With New Zealand rental properties in high demand right now, being selective in your hunt may seem a touch naïve but finding the best home for your situation and budget is still top priority. Check out our seven top tips for viewing rental properties.
1. Start with the basics
Many of these will be included in the property’s online listing, however it helps to confirm how much the weekly or monthly rent is, the amount of bond you’ll need to pay, and what move-in costs are being asked (i.e., how many weeks of rent need to be paid in advance, in addition to the bond).
The other key point is availability — when is the rental property available for you to move in? Does that date work for you and are there any conditions like availability being dependent upon the existing tenant moving out?
2. What chattels are included?
If the rental is occupied at the time of the viewing, the current occupant may take some of the present chattels with them when they move out.
These are things like furnishings and appliances. It pays to talk this through with the landlord or property manager as you might need to account for additional purchases or make a plan for your own items if the home comes with these already supplied. The fridge can be a dealbreaker for some tenants!
3. Who looks after the lawn and garden?
When moving into a rental property with a lawn, garden, or both, it’s important to be clear about who will be responsible for the upkeep.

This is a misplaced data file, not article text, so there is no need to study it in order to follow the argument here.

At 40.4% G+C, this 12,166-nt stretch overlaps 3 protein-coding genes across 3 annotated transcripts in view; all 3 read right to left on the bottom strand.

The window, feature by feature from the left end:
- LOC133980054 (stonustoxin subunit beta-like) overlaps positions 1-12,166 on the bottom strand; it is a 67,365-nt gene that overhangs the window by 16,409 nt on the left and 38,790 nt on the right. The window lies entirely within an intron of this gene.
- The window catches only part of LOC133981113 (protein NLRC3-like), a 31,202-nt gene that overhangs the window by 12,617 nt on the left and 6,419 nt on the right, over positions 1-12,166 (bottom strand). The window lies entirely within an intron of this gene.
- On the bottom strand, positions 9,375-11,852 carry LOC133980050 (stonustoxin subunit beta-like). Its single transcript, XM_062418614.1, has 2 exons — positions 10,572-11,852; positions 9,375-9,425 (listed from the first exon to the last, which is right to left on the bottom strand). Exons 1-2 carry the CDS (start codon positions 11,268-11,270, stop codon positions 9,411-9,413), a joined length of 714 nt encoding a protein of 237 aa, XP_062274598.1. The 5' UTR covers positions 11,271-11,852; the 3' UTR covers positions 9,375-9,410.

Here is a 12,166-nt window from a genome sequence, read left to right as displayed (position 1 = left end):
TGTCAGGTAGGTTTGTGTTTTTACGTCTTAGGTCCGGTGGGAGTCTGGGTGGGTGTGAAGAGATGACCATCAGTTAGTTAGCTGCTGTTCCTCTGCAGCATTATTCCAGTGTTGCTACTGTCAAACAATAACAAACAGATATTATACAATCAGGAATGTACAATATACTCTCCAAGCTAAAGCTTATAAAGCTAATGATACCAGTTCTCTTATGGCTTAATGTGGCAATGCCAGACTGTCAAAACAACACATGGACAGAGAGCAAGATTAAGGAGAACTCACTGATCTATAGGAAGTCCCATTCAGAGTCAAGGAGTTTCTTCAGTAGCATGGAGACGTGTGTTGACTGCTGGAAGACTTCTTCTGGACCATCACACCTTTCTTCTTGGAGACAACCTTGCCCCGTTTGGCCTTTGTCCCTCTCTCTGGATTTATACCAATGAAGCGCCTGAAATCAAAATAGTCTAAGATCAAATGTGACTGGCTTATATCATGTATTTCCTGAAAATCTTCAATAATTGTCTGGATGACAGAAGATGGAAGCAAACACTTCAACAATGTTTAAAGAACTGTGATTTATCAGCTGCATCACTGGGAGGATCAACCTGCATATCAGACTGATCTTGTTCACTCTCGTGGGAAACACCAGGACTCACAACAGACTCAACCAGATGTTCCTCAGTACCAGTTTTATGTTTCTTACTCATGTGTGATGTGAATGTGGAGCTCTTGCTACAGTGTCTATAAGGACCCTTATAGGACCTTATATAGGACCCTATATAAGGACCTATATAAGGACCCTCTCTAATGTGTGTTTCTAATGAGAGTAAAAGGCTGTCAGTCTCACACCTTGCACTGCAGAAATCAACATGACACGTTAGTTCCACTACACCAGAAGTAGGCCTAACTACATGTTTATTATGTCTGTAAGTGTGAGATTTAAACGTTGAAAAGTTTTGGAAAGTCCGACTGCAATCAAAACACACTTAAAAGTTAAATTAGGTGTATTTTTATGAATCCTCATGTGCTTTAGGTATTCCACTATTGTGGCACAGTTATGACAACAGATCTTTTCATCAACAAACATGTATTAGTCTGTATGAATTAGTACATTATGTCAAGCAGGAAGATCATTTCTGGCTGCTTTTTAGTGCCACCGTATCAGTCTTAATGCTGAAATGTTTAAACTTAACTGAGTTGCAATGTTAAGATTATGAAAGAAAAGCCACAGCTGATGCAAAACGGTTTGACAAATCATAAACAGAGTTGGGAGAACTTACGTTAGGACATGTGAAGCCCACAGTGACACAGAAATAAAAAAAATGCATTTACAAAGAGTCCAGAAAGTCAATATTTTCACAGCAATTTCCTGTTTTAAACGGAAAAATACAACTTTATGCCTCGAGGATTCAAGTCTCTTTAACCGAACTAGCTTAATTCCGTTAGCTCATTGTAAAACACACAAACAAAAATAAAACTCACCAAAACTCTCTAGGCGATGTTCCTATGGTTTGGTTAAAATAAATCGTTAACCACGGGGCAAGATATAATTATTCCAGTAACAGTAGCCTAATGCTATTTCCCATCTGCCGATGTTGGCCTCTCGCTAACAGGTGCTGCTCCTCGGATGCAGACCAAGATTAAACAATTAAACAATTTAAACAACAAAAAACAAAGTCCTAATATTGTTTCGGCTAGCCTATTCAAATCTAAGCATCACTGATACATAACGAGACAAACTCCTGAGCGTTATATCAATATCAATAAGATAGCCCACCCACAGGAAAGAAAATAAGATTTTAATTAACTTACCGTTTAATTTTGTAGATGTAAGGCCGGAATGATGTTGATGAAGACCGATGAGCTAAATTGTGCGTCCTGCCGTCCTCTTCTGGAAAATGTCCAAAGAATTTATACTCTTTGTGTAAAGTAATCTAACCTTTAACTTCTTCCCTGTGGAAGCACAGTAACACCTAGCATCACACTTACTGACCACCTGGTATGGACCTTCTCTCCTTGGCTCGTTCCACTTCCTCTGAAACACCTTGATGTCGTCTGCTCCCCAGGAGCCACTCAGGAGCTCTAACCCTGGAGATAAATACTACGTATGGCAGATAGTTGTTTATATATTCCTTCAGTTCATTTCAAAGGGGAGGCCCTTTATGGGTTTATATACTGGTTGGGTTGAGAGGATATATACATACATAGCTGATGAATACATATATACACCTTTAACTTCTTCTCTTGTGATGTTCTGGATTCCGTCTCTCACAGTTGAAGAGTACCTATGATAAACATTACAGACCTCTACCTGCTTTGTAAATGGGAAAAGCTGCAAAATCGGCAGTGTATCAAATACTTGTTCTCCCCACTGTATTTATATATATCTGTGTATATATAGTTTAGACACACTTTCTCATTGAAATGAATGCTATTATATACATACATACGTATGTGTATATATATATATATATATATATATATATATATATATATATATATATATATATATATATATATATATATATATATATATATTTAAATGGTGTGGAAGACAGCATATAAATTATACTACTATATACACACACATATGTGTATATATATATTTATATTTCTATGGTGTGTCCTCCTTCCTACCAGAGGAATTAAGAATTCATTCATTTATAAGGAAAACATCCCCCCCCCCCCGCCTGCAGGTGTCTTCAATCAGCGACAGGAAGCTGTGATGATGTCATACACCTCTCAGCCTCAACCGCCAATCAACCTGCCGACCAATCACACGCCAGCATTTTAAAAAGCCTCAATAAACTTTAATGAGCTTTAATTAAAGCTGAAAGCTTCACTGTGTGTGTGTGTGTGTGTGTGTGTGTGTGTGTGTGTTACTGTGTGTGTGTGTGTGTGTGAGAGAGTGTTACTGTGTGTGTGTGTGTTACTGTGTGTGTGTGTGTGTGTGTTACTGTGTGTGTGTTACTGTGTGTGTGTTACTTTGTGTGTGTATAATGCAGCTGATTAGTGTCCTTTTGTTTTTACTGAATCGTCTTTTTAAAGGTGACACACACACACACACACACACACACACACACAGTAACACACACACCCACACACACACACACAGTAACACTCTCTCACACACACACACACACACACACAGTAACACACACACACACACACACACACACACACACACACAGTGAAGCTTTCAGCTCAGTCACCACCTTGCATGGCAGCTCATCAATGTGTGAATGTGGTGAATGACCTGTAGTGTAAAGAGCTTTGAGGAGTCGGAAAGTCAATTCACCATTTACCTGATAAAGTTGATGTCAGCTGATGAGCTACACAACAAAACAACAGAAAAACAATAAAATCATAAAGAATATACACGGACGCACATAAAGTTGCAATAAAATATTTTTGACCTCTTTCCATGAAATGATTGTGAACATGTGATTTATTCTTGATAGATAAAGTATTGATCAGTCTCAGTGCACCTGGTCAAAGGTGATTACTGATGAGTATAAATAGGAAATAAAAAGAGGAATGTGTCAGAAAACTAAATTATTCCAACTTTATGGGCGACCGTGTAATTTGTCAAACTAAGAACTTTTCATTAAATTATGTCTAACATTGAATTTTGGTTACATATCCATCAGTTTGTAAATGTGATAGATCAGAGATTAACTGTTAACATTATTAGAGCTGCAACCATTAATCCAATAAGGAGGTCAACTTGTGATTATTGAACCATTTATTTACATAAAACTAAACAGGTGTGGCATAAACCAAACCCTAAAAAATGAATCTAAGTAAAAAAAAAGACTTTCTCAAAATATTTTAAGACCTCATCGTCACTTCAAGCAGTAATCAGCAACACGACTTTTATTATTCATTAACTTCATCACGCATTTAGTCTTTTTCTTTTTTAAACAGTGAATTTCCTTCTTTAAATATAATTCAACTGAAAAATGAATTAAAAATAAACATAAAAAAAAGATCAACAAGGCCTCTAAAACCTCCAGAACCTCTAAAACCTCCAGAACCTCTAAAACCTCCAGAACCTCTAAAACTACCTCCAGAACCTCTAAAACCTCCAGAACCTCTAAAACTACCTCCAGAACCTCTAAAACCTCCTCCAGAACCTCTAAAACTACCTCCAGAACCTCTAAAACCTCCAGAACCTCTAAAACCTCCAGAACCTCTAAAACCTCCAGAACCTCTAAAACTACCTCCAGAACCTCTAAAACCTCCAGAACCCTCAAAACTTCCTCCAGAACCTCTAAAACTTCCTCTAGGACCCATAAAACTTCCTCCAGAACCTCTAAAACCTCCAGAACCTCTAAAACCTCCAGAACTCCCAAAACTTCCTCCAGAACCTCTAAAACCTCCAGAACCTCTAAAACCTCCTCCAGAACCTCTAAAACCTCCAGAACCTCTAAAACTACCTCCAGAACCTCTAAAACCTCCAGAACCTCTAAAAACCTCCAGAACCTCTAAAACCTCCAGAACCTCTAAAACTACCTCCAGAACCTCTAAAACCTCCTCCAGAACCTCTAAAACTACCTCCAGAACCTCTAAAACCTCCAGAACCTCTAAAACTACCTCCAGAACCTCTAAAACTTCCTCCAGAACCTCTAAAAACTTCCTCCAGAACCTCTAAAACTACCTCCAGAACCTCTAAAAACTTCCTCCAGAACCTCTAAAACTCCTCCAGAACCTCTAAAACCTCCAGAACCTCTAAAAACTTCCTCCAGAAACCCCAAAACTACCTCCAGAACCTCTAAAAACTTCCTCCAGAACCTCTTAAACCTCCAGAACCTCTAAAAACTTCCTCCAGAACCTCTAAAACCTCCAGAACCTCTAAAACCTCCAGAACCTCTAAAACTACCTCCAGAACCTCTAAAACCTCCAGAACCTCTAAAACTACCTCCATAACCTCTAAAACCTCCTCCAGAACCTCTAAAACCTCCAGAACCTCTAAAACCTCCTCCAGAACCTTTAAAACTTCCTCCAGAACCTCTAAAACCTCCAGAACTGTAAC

The Residential Tenancies Act says tenants are responsible for lawnmowing and weed pulling to keep the grounds “reasonably tidy.” Some landlords prefer not to leave this open to interpretation and pay a contractor to take care of it. This can mean higher rent, but some tenants love having one less job to do.
If this grounds service is included in your rent, make sure it’s mentioned in your tenancy agreement.
4. How “healthy” is the home?
Landlords now have to provide a healthy homes statement of compliance when starting a new tenancy agreement. This can help you gauge how the home is currently doing on the five Healthy Homes Standards: insulation, heating, ventilation, draft stopping, moisture ingress and drainage.
How compliant a home is with the Healthy Homes Standard is a fair indication of how comfortable it will be to live in.
5. Location, Location, Location
Geographic location will usually be your primary criterion, as in proximity to work, schools, shops, and recreation. The next step is assessing the immediate environment and surrounds of the home — are there neighbours with barking dogs or hundreds of cats? Is that a party flat or worse next door? Does the street form a high-speed shortcut for commuters?
Some house hunters go as far as saying hello to the neighbours to meet them and hear their experience of the street and neighbourhood.
6. Bonus tips to help you land your ideal rental
If the property you’re viewing ticks all the boxes and you’re convinced it’s the one, you’ll want to take a few measures to put your best foot forward.
- Attend the viewing looking like an upstanding and reliable tenant.
- Have all your ducks in a row with your application and forewarn your referees that they may be receiving a phone call in coming days.
- Complete your tenancy application form with as much information as you’re comfortable to provide. You’ll look more honest and come through the vetting better than those who leave lots of blanks.
- Act quickly. If the offer is on the table and it looks good, don’t mess about because there will be others already vetted and next on the list should you drag your heels.